Despite a real estate slowdown in other parts of Canada, Okanagan developers and realtors are confident last year’s market recovery will continue in 2015 — just as sure as the thermometer rises with approaching spring.
“I think that we are going to be just fine,” says Darcy Griffiths, president of the Okanagan Mainline Real Estate Association. “Last year shows the signs of solid recovery, but sometimes we just expect a recovery to run a smooth, upward path. There are bound to be fits and sputters along the way.”
January was a soft month for sales, but Griffiths blames the heavy snowfall for that.
“As soon as it gets nice out, we will start to see more activity, more listings coming in and more sales happening.”
Like many other Okanagan watchers, Griffiths says it is likely the decline in oil prices and the impact on Alberta’s economy inevitably will impact the Valley. That situation, however, pales in comparison to larger and more persistent trends, such as the continuing retirement of baby boomers and low interest rates.
“More important than Alberta’s oil economy is the buying power of the baby boomer,” she said. “The majority of the baby boomers have retired or are near retirement and are acting on their retirement plans. Their decisions to move to the Okanagan are not based on Alberta’s current oil situation.
“In fact, we continue to get lots of people from all of the Prairie provinces, Vancouver and the rest of the Lower Mainland.”
Griffiths says the Okanagan is returning to the same level of activity as in 2007 before the financial meltdown, but prices are more stable.
“I think we will see a more gradual increase in prices rather than a spike.”
Cameron Muir, chief economist for the B.C. Real Estate Association, predicts a decline in Alberta buyers, who are likely to sit on the fence until economic conditions improve. But he characterized the decline as a “temporary, modest pullback,” especially compared to last year’s market when Okanagan property sales shot up 25 per cent.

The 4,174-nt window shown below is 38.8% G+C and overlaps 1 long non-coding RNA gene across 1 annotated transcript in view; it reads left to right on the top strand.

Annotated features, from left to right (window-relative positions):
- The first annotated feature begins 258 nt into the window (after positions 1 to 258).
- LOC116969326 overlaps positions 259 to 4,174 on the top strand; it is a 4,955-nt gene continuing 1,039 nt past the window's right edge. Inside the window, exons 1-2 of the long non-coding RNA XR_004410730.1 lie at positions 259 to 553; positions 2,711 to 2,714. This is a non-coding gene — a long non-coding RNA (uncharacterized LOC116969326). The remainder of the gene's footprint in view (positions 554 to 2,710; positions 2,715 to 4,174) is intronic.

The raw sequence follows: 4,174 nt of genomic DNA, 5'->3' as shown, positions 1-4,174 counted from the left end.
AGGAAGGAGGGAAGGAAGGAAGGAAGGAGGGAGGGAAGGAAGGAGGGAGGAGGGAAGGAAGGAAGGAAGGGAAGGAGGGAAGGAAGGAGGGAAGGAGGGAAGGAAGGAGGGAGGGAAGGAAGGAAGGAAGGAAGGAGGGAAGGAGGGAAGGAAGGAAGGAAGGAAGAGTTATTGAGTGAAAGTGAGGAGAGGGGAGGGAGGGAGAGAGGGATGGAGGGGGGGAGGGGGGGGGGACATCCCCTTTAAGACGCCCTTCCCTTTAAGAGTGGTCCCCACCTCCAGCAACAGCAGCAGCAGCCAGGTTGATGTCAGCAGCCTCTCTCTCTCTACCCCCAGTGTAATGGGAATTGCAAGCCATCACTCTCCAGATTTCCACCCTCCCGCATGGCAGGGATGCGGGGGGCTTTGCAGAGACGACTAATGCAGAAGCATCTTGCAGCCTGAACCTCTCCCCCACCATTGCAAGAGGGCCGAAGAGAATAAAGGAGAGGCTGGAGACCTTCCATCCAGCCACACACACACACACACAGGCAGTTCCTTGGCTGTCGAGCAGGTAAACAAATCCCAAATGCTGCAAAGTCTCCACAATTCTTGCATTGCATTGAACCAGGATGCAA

About 17 per cent of property buyers in the first half of 2014 were from Alberta. More than nine per cent were from the Lower Mainland and Vancouver Island, according to Griffith’s association.
Sherri Paiement, executive officer of the Canadian Home Builders Association (Okanagan), agrees with Griffiths. Wesbuild’s Predator Ridge, a golf and luxury development near Vernon, and its Turtle Mountain development nearby, are both doing well, she said. Wilden, the largest single residential development between Vancouver and Calgary with a 2,500-home plan, is also doing well.
“There is a definite upswing in sales and I don’t see any signs of that slowing,” she said, predicting that as the existing housing stock decreases, demand will increase.
Despite the oil price decline, many Albertans are choosing to work in Alberta and live here, as evidenced by the growth of flights from places like Fort McMurray and Calgary.
Elsewhere in B.C., sales are expected to rise or hold steady. Unit sales on Vancouver Island, another vacation destination, are forecast to rise about 2.3 per cent, while the Sunshine Coast — where sales rose by 14.9 per cent last year — will be stable or slightly decrease by 0.9 per cent this year.
B.C. Business magazine identifies the Sunshine Coast as one of the best real estate bargains in the province, especially compared to Metro Vancouver.